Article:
Selective optimization with compensation as a mediator of the relationship between conscientiousness and job performance
The purpose of this study is to test the hypothesis that the relationship between conscientiousness and job performance is mediated by a resource allocation strategy called selective optimization with compensation (SOC). It is expected that SOC behaviors will have unique mediating effects beyond that explained by such previously identified mediators as autonomous goal setting, goal choice, goal expectancy, and goal commitment. Data was collected from managers, sales representatives, administrative support staff, and clerical employees at a large, midwestern financial institution. Participants were asked to complete several measures--a conscientiousness inventory, a SOC questionnaire, four scales examining goal-setting behaviors, and a social desirability scale. Job performance was assessed via self-reports of supervisory assessment of overall job performance and by self-evaluations of performance. Results indicated that for at least one type of position, analyst and managerial jobs, highly conscientious individuals are more likely to use strategies of loss-based selection and compensation. These strategies assist the individual in allocating their limited personal and cognitive resources in order to attain higher levels of performance. However, the strategies of loss-based selection and compensation did not fully explain how conscientious individuals outperform others because conscientiousness was also found to directly relate to performance. Goal setting strategies were not found to mediate the conscientiousness--performance relationship.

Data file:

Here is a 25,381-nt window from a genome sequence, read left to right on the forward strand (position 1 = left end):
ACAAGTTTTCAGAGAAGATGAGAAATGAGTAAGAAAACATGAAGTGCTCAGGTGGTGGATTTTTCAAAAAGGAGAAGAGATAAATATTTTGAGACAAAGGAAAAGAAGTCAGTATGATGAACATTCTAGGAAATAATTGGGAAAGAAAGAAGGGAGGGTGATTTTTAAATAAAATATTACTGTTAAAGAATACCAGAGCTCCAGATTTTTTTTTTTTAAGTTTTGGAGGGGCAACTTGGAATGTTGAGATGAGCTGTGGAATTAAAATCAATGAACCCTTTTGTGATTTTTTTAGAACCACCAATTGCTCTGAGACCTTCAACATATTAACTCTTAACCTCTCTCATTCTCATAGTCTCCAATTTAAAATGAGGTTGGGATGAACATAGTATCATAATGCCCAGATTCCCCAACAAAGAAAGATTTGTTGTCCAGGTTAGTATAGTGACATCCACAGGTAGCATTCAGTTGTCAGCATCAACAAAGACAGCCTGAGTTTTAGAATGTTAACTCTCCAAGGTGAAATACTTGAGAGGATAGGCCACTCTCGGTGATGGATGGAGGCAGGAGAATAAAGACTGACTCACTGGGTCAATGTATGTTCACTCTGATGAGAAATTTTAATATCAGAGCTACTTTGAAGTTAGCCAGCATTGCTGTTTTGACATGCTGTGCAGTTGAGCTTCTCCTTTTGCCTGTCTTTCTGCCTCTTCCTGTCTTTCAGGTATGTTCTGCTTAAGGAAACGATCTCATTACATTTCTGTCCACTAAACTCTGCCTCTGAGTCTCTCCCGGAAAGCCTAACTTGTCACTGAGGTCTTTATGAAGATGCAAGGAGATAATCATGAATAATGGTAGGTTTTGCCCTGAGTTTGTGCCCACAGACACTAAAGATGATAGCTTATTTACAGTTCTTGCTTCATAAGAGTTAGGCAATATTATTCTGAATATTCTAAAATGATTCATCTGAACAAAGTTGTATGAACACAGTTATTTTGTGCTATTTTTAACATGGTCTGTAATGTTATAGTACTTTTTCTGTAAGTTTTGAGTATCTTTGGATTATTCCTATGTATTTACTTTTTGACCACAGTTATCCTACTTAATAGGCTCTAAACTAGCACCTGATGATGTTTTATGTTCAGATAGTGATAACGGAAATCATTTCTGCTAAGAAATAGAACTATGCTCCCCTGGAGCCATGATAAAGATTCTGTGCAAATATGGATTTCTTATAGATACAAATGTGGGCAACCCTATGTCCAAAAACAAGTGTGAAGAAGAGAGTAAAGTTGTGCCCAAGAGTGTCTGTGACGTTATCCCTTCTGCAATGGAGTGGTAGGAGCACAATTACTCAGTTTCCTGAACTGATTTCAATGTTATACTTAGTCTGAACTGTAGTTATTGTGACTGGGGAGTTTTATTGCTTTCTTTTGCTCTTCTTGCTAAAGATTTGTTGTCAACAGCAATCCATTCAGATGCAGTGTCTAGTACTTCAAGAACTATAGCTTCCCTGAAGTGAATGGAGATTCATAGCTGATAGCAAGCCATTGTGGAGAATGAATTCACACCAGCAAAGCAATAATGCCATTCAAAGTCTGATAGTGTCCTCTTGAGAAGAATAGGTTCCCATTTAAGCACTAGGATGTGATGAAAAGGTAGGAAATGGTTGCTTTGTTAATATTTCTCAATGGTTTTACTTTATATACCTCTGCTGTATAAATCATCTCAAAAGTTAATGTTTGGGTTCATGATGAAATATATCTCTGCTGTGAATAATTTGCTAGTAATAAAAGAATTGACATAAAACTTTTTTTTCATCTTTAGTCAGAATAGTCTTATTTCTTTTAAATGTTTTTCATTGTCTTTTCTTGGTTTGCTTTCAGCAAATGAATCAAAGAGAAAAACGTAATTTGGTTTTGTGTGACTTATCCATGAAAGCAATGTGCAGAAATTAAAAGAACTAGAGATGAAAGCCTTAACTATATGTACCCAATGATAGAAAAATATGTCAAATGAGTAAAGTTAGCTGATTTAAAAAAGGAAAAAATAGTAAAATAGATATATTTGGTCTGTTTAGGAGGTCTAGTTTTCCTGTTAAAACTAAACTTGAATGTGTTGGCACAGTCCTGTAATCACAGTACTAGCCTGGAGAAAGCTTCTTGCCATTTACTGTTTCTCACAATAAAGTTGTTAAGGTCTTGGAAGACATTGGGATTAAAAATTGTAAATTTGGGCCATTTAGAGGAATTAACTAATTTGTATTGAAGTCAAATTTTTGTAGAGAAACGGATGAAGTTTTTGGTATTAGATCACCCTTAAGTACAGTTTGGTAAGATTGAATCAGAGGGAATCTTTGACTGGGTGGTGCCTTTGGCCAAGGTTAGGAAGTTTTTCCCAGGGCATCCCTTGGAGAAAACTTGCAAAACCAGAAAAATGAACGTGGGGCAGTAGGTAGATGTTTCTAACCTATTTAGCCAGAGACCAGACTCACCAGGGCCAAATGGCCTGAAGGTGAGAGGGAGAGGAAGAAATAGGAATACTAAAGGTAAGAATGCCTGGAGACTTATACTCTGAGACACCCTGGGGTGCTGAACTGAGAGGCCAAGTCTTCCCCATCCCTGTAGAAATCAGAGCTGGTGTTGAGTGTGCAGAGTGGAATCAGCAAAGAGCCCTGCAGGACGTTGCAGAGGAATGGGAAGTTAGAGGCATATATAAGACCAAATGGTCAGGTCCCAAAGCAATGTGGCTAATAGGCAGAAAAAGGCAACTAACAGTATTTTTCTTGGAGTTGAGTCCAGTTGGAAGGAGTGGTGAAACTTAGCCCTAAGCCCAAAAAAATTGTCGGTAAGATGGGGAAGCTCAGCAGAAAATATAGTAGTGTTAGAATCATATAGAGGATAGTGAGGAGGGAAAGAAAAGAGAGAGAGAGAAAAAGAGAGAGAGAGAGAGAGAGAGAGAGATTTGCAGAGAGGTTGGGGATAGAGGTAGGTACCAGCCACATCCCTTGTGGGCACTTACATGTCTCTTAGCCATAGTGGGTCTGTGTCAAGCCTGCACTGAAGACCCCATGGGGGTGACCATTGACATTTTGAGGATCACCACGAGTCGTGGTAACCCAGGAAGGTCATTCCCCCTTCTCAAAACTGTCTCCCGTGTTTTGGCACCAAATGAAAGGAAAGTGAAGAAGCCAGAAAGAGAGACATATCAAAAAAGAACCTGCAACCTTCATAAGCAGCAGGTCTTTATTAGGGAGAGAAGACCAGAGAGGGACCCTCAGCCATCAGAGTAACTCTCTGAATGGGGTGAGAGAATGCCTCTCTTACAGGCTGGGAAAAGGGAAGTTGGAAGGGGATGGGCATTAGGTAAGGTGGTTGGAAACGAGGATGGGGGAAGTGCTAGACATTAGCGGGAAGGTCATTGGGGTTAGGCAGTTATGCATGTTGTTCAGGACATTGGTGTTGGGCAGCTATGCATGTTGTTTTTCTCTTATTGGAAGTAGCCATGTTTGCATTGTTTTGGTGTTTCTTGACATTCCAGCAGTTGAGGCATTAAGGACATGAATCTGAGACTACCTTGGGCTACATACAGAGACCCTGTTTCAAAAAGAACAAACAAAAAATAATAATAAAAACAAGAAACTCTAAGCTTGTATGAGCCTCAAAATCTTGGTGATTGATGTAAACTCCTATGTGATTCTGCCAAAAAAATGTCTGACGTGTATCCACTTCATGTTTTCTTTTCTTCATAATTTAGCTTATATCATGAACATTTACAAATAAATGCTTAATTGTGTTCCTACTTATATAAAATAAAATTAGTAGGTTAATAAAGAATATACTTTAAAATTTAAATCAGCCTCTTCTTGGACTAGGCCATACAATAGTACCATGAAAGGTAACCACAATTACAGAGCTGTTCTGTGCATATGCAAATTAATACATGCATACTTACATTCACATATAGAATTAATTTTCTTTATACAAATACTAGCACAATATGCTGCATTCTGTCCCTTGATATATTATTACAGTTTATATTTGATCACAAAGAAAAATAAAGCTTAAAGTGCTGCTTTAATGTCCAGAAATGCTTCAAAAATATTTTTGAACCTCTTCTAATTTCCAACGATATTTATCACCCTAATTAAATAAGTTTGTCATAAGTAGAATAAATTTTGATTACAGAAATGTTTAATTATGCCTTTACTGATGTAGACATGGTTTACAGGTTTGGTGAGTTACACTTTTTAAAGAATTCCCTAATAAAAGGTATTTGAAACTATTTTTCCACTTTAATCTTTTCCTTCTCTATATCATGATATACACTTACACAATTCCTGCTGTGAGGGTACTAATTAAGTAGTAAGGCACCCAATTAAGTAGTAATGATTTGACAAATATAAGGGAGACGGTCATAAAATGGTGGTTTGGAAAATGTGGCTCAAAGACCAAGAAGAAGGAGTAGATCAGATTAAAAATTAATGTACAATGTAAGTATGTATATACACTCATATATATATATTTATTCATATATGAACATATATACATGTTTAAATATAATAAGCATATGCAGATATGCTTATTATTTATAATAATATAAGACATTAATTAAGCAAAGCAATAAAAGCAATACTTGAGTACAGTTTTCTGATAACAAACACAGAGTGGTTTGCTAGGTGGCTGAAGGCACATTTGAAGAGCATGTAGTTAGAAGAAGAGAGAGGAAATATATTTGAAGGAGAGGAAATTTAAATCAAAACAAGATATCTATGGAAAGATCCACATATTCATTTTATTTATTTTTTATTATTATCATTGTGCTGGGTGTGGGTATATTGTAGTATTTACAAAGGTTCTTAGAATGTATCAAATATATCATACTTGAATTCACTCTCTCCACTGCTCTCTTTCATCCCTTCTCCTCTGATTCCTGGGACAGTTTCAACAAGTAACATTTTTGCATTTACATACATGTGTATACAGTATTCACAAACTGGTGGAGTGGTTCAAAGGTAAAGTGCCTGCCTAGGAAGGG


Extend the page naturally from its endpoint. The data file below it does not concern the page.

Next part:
|Year of publication:||
|Authors:||Bajor, Janice K|
Wayne State University
|Type of publication:||Other|
ETD Collection for Wayne State University
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